Over the past year I’ve scaled back a bit on the amount I’ve been posting. I think social media has driven people to forget social etiquette—they overstep boundaries online and offline. They assume that if you share X amount with them, that you should be ready to be an open book at their beck and call. That combined with my disinterest in fame, instead of authenticity and service, has me a little quieter this year. Plus, it’s a lot of pressure to run three popular Instagram accounts! I’m not wired as a content producer, I’m wired to just be myself. I think I’m figuring that out right now, the lines…I’m starting to find a rhythm again though, but I wouldn’t have been able to do that without trimming all the fat first.
Along with leading two popular brands and keeping up your blog, you’re a mom. How do you juggle it all? How do you deal with feeling run-down or burnt out?
I don’t think it’s a matter of avoiding it or recouping, it’s more learning how to highly function on an empty tank. I plan for this to be sustainable for five more years until I crumble into dust and a sugar-free Red Bull can.
As a cancer-survivor and divorcee, you’ve been through some incredibly challenging times and continue to be so resilient. What advice would you give to someone going through a rough patch?
Think of life as a series of strategy games. You can be dealt some good cards and you get dealt some bad ones—that’s what makes the game. The feel-good moments and ease of landing a good card and the strategy of learning how to make the bad cards work best for you. Never look back and think, “What could I have done to change that?” That game is over. Instead use it to learn and think how can I use this knowledge that I learned from this bad card to help me in the future. What worked here? What didn’t?
What’s your current girl boss anthem?
I’ve actually been listening to a lot of old Trina lately, I recommend anyone who’s about to enter battle (or an uneasy social gathering) blast some Trina on the way in and out.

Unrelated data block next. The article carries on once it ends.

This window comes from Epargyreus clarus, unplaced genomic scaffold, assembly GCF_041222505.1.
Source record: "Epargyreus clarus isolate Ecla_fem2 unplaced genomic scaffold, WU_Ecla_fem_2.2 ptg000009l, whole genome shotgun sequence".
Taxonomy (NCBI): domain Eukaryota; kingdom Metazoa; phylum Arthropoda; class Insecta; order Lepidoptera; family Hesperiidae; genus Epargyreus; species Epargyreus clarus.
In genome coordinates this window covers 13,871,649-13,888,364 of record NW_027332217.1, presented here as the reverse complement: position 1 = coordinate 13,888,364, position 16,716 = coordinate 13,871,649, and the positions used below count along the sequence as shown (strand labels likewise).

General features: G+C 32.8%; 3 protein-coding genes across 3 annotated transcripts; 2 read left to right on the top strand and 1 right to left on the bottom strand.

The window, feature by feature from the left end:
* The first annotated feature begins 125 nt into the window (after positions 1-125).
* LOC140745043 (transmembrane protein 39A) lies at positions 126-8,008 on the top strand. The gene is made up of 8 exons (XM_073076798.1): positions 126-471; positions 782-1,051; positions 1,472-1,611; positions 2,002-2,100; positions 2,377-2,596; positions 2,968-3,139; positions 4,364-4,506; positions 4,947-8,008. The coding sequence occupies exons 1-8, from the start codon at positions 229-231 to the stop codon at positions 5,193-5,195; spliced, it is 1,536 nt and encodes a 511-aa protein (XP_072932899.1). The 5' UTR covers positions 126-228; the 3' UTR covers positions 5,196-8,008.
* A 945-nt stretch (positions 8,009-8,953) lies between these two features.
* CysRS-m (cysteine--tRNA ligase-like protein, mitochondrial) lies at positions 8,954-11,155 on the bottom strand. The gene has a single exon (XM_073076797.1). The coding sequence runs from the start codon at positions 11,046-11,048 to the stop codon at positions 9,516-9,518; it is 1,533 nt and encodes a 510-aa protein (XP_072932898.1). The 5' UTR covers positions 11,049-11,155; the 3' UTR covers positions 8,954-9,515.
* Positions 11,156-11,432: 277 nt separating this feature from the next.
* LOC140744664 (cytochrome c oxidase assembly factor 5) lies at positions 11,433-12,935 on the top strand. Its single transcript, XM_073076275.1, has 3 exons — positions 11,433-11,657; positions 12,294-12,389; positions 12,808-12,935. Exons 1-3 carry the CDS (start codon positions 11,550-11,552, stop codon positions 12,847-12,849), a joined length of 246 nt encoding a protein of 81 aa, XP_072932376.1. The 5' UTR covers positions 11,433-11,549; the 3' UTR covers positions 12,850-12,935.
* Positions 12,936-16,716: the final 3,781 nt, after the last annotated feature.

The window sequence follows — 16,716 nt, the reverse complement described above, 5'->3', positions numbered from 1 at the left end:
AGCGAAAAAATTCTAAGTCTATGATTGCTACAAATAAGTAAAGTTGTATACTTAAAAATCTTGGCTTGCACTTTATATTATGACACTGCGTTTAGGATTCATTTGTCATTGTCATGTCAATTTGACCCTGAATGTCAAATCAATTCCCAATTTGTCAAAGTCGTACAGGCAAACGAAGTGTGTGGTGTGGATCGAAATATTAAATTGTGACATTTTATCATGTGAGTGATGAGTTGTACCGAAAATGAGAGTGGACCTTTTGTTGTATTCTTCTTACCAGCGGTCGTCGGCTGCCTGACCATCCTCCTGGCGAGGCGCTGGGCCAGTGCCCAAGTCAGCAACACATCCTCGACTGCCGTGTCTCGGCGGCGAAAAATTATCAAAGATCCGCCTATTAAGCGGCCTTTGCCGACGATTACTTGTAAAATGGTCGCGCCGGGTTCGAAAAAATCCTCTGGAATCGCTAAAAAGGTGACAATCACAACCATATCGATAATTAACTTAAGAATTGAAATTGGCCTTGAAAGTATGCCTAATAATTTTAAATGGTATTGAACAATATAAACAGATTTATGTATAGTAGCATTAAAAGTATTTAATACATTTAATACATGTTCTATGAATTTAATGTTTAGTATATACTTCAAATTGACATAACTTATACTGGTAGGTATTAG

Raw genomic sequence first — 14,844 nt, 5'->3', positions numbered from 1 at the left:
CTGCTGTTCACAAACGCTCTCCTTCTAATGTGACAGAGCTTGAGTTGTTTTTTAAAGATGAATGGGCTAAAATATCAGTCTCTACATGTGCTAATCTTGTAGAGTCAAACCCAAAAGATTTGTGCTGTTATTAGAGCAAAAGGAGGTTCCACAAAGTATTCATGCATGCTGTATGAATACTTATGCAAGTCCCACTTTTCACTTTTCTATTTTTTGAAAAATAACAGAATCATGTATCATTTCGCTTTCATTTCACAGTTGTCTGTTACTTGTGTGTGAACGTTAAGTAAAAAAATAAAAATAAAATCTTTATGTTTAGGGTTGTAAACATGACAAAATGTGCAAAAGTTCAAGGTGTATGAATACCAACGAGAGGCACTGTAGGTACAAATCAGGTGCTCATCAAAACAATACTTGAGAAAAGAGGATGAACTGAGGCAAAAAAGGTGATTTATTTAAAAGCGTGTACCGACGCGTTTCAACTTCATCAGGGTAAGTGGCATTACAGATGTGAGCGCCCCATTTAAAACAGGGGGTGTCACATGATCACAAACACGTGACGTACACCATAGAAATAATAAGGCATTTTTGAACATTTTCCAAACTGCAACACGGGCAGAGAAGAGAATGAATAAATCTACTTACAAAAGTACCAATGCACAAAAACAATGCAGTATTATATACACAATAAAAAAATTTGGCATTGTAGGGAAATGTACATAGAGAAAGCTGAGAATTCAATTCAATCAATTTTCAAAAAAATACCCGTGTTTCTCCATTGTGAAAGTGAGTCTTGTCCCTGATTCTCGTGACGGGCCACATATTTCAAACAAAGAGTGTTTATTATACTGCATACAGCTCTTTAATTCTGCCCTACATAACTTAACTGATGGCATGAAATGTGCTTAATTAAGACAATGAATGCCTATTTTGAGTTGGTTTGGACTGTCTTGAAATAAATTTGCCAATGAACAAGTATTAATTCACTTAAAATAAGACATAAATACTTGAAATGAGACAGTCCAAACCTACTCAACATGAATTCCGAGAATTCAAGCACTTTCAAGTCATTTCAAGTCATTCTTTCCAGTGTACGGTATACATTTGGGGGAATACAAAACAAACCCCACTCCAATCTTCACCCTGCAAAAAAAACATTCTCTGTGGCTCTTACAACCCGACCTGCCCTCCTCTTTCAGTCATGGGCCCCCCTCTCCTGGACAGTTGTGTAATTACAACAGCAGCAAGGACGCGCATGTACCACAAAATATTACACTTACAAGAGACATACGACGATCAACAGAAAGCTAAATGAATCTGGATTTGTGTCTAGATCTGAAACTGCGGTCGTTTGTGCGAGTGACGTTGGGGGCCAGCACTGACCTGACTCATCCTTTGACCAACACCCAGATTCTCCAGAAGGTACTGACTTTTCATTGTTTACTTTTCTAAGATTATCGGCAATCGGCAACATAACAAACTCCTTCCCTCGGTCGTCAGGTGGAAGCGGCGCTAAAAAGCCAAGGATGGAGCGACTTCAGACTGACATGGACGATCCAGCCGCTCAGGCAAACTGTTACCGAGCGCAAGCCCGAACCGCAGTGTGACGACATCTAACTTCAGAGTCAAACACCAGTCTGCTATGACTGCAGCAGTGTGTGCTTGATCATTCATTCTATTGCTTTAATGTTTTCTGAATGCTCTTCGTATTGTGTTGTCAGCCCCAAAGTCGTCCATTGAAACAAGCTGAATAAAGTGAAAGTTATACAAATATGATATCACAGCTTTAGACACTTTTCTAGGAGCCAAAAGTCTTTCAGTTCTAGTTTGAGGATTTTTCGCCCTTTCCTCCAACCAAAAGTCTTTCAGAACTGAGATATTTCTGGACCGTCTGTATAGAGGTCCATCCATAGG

Where are some of your favorite places to thrift in L.A.?
Wasteland in Studio City for higher-end items. Not Melrose. Melrose is too much sometimes…but this is one of those types of opinions where I’ll still go there for sure. We all have those. Also Varsity on Sunset; this is probably my favorite overall place.
You’re originally from Florida. What drew you to L.A. and what’s your favorite part about living here?
The food. Los Angeles is a melting pot of cultures all using some of the best produce to make delicious things. I love our indie culinary scene and the ease of healthy options.
Any advice to young designers looking to launch their own lines?
Hold on tight, it gets expensive, design for yourself, and don’t look too hard at what “everyone else” is doing.
I know you got the nickname Steak in college because your parents would constantly send you Omaha Steaks in the mail (which I greatly respect as an Omahan). So. What’s your favorite place to get a steak in L.A.?
I’m vegan now—I know I know, but the environment needs more of us. I will tell you that Organix has the best vegan pulled pork sandwich and carne asada fries I’ve ever had.